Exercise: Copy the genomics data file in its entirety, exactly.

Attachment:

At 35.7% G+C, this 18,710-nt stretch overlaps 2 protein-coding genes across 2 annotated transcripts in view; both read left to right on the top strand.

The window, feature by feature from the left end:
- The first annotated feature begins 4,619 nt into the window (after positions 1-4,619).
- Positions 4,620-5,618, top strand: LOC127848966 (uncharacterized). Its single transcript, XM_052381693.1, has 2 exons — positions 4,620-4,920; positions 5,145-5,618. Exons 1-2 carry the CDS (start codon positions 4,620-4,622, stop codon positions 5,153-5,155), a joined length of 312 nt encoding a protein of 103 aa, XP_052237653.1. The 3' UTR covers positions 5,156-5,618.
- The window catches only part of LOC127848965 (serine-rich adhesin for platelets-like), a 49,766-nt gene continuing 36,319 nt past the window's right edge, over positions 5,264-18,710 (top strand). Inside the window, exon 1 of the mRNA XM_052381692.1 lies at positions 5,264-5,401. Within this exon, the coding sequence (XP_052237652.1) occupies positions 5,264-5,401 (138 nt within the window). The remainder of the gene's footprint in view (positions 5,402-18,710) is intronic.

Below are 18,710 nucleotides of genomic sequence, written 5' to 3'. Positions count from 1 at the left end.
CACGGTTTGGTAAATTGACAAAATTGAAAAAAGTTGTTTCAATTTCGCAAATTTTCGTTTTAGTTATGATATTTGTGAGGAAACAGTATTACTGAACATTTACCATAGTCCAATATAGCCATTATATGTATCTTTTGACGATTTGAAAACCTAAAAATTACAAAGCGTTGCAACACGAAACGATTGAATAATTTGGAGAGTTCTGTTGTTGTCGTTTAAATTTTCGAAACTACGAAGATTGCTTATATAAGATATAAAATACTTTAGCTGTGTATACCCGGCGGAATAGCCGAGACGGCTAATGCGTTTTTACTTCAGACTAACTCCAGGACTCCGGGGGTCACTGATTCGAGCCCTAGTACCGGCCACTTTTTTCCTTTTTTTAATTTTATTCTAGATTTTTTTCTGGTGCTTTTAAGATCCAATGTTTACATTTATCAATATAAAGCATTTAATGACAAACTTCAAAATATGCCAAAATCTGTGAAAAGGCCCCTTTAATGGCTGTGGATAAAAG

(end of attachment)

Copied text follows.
At 35.7% G+C, this 18,710-nt stretch overlaps 2 protein-coding genes across 2 annotated transcripts in view; both read left to right on the top strand.

The window, feature by feature from the left end:
- The first annotated feature begins 4,619 nt into the window (after positions 1-4,619).
- Positions 4,620-5,618, top strand: LOC127848966 (uncharacterized). Its single transcript, XM_052381693.1, has 2 exons — positions 4,620-4,920; positions 5,145-5,618. Exons 1-2 carry the CDS (start codon positions 4,620-4,622, stop codon positions 5,153-5,155), a joined length of 312 nt encoding a protein of 103 aa, XP_052237653.1. The 3' UTR covers positions 5,156-5,618.
- The window catches only part of LOC127848965 (serine-rich adhesin for platelets-like), a 49,766-nt gene continuing 36,319 nt past the window's right edge, over positions 5,264-18,710 (top strand). Inside the window, exon 1 of the mRNA XM_052381692.1 lies at positions 5,264-5,401. Within this exon, the coding sequence (XP_052237652.1) occupies positions 5,264-5,401 (138 nt within the window). The remainder of the gene's footprint in view (positions 5,402-18,710) is intronic.

Below are 18,710 nucleotides of genomic sequence, written 5' to 3'. Positions count from 1 at the left end.
CACGGTTTGGTAAATTGACAAAATTGAAAAAAGTTGTTTCAATTTCGCAAATTTTCGTTTTAGTTATGATATTTGTGAGGAAACAGTATTACTGAACATTTACCATAGTCCAATATAGCCATTATATGTATCTTTTGACGATTTGAAAACCTAAAAATTACAAAGCGTTGCAACACGAAACGATTGAATAATTTGGAGAGTTCTGTTGTTGTCGTTTAAATTTTCGAAACTACGAAGATTGCTTATATAAGATATAAAATACTTTAGCTGTGTATACCCGGCGGAATAGCCGAGACGGCTAATGCGTTTTTACTTCAGACTAACTCCAGGACTCCGGGGGTCACTGATTCGAGCCCTAGTACCGGCCACTTTTTTCCTTTTTTTAATTTTATTCTAGATTTTTTTCTGGTGCTTTTAAGATCCAATGTTTACATTTATCAATATAAAGCATTTAATGACAAACTTCAAAATATGCCAAAATCTGTGAAAAGGCCCCTTTAATGGCTGTGGATAAAAG